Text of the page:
Vallejo kidnap victims’ defamation cases move forward
A U.S. District Court judge issued a split ruling last week in a defamation of character suit against the City of Vallejo and two of its police officers filed a year ago by two kidnapping victims.
Judge Troy L. Nunley of the Eastern District Court in Sacramento issued a ruling June 30 that, in part, denied and granted motions by Vallejo and the officers to dismiss some of the allegations made by Denise Huskins and Aaron Quinn.
Hutchins and Quinn accused the City, public relations officer Lt. Kenny Park and Detective Matt Mustard of accusing Quinn of murdering Huskins while she was still in the custody of the kidnapper, Matthew Muller, who was eventually convicted, and later publicly accusing them of concocting the kidnapping story in March 2015.
Kenneth Nabity, a spokesman for the San Francisco law firm of Kerr & Wagstaffe LLP, attorneys for Quinn and Huskins, said Judge Nunley denied the attempt by the City and its two police officers’ to have the defamation and emotional stress claims dismissed.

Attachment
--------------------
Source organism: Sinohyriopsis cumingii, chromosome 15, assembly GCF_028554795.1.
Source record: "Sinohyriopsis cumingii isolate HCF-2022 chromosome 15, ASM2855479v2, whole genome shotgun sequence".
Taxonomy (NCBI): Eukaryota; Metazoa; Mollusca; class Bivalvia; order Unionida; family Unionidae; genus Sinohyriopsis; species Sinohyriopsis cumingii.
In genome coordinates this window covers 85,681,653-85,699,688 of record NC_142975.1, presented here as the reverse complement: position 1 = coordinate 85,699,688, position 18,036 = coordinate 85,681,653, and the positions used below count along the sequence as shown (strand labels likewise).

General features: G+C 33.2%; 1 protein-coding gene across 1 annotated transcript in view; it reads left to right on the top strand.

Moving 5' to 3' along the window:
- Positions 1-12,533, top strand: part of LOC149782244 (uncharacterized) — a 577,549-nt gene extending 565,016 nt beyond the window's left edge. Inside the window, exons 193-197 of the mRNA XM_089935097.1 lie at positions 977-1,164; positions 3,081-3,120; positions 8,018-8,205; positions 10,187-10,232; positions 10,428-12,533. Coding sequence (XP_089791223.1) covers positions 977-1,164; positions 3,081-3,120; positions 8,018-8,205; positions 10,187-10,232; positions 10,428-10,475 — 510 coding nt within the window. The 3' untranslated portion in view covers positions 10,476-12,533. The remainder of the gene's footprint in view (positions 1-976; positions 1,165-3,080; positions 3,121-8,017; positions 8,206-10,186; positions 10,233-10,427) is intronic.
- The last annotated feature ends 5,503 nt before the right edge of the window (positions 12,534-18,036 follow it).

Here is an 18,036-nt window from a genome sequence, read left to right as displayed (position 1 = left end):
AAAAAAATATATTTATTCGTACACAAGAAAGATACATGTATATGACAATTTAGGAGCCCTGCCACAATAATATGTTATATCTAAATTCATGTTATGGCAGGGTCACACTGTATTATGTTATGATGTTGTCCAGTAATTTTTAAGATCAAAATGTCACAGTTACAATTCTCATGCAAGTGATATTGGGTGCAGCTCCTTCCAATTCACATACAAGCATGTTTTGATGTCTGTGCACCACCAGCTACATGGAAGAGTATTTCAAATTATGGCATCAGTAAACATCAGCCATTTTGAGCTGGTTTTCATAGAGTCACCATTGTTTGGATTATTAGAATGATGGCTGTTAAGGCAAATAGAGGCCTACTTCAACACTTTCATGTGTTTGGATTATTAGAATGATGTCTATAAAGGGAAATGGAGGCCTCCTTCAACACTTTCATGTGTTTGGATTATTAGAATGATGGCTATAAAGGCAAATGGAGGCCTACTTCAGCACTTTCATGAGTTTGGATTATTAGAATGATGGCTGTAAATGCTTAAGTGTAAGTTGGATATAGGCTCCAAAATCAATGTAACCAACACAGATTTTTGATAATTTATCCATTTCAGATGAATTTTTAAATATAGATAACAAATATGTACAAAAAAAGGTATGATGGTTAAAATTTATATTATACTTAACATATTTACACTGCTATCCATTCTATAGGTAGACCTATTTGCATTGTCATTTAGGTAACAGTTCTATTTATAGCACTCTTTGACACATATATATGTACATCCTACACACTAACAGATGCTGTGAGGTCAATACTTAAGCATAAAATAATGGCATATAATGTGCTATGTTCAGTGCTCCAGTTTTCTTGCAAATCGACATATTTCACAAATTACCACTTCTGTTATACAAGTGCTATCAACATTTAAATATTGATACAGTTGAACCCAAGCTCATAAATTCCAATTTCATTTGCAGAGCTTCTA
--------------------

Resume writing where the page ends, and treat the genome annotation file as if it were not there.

Attorney James M. Wagstaffe said in a statement:
“Denise and Aaron are thrilled that the court has agreed that the Vallejo Police Department’s malicious and public attacks against them are not immune from the law. … Denise and Aaron look forward to holding the Vallejo Police Department accountable for its shocking offensive against two victims of a horrific crime, and working to make sure that other victims are not dismissed and degraded like they were.”
In a 22-page ruling the judge ruled on six causes of actions.
Nunley granted Vallejo’s motion to dismiss Huskins’ allegation of stigma and defamation filed against Park but denied Vallejo’s motion to dismiss Quinn’s allegation of stigma and defamation against Park.
The court denied Vallejo’s motion to dismiss Huskins’ and Quinn’s state law defamation allegation against Park, Mustard and Vallejo.
The court granted Vallejo’s motion to dismiss Park from Quinn’s allegation of false arrest and false imprisonment.
Judge Nunley denied Vallejo’s motion to dismiss Quinn’s and Huskins’ allegation of intentional and negligent infliction of emotional distress against Park, Mustard and Vallejo.
The court also denied Vallejo’s motion to strike two other causes of action regarding malice.
The judge ruled Huskins and Quinn were not public figures and did not have to show Vallejo and the officers acted with actual malice, and that Vallejo and the officers did not cite any legal authority to show they must show actual malice.
According to the ruling:
“The Court will not analyze whether Defendants (Vallejo) acted with actual malice. Accordingly, the Court denies Defendants’ special motion to strike the second and fifth causes of action.”